I ask the Leader to schedule a debate on this important issue as I know other Senators are concerned about this matter. Senator Norris was a co-sponsor of a Private Members' Bill that was tabled by former Senator, Mr. Feargal Quinn, two years ago. The legislation was called the Building Control (Carbon Monoxide Detection) Bill 2014. My party colleague, Senator Brian Ó Domhnaill, spoke on the legislation at the time. Carbon monoxide awareness is a major issue for families, homeowners and landlords. Responsibility for the issue falls between two Ministers - the Minister for Communications, Climate Action and Environment, Deputy Denis Naughten, and the Minister for Housing, Planning, Community and Local Government, Deputy Simon Coveney.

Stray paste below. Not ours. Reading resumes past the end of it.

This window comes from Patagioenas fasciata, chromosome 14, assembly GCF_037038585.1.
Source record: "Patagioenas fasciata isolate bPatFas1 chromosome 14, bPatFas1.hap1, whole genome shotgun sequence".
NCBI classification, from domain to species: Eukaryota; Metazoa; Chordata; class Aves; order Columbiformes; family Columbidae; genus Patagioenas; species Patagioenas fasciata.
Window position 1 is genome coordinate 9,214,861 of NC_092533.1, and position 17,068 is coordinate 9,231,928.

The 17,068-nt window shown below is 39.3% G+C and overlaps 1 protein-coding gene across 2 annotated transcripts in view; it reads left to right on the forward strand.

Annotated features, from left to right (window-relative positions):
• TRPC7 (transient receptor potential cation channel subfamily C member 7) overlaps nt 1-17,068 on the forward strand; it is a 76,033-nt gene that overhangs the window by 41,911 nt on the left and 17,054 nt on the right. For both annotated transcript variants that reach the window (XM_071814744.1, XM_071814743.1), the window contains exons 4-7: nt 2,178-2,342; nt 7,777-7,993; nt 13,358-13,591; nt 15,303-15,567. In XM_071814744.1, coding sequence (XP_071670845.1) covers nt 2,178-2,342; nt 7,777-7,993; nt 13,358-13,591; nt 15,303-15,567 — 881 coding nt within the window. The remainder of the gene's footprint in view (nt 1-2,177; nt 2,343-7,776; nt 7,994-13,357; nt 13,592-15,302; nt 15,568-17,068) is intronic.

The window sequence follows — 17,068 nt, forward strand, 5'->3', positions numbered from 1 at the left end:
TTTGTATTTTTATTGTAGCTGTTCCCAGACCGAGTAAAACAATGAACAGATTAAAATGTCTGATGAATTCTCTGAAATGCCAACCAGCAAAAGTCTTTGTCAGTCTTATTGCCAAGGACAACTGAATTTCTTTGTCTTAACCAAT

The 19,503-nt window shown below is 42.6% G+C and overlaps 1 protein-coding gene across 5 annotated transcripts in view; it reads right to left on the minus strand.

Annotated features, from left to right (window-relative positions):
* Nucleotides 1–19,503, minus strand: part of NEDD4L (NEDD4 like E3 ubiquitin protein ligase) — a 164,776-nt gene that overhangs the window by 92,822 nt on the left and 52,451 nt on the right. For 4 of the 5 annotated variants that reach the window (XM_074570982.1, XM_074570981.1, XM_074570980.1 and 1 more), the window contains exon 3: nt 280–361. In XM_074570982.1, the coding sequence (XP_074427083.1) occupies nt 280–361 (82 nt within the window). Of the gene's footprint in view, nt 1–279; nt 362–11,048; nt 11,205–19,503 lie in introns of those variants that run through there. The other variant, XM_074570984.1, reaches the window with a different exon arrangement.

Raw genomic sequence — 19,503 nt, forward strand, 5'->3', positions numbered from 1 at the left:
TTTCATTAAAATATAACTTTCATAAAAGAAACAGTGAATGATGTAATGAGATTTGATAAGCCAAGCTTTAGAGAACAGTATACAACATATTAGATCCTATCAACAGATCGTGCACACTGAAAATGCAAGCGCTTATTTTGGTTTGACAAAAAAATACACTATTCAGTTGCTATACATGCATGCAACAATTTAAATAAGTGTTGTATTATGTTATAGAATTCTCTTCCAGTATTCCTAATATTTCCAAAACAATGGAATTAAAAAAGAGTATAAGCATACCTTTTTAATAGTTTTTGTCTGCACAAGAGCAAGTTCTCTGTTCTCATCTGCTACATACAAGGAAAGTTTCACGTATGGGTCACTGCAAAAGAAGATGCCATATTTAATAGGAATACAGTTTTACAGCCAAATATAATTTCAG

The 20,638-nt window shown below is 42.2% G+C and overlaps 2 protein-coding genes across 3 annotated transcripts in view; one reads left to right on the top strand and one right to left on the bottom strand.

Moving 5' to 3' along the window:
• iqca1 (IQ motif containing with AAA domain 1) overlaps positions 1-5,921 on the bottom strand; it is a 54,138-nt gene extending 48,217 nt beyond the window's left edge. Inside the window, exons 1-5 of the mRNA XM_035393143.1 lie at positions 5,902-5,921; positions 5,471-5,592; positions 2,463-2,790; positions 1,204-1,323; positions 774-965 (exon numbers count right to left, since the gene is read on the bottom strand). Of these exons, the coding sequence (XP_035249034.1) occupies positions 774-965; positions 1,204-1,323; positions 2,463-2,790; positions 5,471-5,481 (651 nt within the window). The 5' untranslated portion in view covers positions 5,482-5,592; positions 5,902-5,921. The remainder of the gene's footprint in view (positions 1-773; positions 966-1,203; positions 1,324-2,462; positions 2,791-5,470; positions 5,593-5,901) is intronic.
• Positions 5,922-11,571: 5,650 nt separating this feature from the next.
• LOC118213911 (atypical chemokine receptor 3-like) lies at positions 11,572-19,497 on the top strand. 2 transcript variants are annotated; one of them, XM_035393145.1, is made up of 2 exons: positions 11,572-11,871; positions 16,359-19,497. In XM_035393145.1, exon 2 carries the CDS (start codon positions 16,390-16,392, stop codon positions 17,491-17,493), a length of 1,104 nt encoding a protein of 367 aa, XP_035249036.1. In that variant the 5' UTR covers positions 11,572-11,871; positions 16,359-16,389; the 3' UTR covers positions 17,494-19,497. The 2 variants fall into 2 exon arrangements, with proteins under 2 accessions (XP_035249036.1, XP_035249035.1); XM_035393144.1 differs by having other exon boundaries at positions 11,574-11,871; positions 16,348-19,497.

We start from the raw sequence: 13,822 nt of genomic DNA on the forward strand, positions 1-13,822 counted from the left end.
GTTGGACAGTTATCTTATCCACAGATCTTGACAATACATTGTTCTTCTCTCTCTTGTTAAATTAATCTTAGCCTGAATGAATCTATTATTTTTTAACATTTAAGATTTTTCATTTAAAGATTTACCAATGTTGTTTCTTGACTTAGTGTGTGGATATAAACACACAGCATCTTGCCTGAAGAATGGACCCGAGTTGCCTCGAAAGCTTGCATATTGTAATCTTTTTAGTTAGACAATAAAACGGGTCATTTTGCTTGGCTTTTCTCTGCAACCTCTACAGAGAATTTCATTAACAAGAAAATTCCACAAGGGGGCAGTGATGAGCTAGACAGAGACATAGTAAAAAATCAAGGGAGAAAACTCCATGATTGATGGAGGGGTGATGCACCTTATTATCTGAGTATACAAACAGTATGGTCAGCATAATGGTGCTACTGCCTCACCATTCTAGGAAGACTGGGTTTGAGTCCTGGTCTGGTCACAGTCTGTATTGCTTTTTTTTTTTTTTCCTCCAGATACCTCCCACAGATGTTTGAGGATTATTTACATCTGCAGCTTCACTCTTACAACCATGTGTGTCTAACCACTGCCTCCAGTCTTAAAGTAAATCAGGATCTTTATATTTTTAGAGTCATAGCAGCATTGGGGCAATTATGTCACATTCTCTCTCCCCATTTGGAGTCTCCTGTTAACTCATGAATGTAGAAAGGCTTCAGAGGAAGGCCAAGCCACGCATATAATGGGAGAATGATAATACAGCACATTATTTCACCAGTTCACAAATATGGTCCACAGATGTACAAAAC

The State, through the 31 local authorities, is the largest landlord in this country. The local authorities have made provision in their 2016 budgets to receive rental payments of €391 million from local authority tenants. The role played by each local authority is crucial. I want to know whether they are meeting their legal and statutory obligations in terms of ensuring that all domestic boilers are serviced annually. On foot of information supplied to me by elected local authority members, I have submitted detailed queries on this matter to the chief executive of each local authority. I have asked them to outline the number of local authority homes in their areas and the corresponding number of boilers that have been serviced in the each of the past five years in the same areas. Everyone in this House has heard of the hippocratic oath, which I have taken. There is a phrase in it that everyone knows instinctively but which is often overlooked when it comes to public policy. It reads, "prevention is preferable to cure". Illnesses and deaths from accidental carbon monoxide poisoning are preventable; therefore, I urge the Leader to arrange a debate on this and related matters in the coming weeks during which we can examine proposals that would place a much greater onus on landlords and the State to ensure safety standards are maintained.